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Title: KiPIK Screening: A Novel Method to Identify Kinases Responsible for Phosphorylation events of Interest.
Authors: Watson, Nikolaus Allan
Issue Date: 2019
Publisher: Newcastle University
Abstract: Protein phosphorylation is one of the most abundant forms of post-translational modification and regulates nearly every aspect of cell biology. Understanding the function of a particular phosphorylation event depends to a great extent on identifying the kinase responsible for catalysing it. However, while advances in mass spectrometry based phosphoproteomics have seen an explosion in the ability to detect phosphorylation events occurring in cells, methodological limitations make identifying the kinase responsible for specific phosphorylation events challenging. This thesis explores this problem, beginning with a discussion of the determinants of kinase-substrate specificity in a cell. This is followed by a review of methodologies currently available for identifying kinases responsible for specific phosphorylation events, and a chapter exploring the utility of one of these techniques (siRNA kinome screening) for identifying kinases required for specific histone phosphorylation events in mitosis. We then report the development of KiPIK screening (Kinase Inhibitor Profiling to Identify Kinases), a novel general method for identifying the kinase responsible for a phosphorylation event of interest. The method exploits the fact that in recent years large numbers of kinase inhibitors have been profiled for inhibitory activity on near-kinome-wide panels of recombinant kinases. The method treats the inhibitory information for each kinase as a ‘fingerprint’ for the identification of kinases acting on target phosphorylation sites in cell extracts. In this thesis we detail the development of the technique and validate it on diverse known kinase-phosphosite pairs, including two mitotic histone phosphorylations carried out by Haspin and Aurora B, EGFR autophosphorylation, and the phosphorylation of integrin 1 by Src-family kinases. Finally, we use it to identify the kinase responsible for an as yet unassigned mitotic phosphosite on the Chromosomal Passenger Complex component INCENP. KiPIK screening is broadly applicable and technically straightforward. In addressing the methodological insufficiency in this fundamental area, it has the potential to benefit research widely.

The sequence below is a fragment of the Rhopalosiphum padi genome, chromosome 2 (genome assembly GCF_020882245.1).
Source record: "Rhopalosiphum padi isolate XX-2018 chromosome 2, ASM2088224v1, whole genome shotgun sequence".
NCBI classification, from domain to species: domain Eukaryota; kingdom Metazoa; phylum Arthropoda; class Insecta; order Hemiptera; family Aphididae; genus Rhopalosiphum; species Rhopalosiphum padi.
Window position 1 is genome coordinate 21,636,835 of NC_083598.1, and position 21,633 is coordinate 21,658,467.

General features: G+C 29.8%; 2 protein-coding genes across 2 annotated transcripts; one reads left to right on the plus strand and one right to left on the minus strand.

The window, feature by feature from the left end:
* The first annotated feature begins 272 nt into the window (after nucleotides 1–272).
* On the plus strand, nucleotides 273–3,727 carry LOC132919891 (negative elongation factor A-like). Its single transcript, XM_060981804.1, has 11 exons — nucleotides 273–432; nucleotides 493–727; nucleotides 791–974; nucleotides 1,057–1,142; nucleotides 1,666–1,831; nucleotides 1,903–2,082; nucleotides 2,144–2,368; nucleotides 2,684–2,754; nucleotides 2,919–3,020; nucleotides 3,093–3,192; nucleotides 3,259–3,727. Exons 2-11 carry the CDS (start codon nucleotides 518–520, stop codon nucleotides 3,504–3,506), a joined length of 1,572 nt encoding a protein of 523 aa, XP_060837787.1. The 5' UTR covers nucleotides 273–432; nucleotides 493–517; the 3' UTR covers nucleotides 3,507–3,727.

Description: Ph. D. Thesis
Appears in Collections:Institute for Cell and Molecular Biosciences

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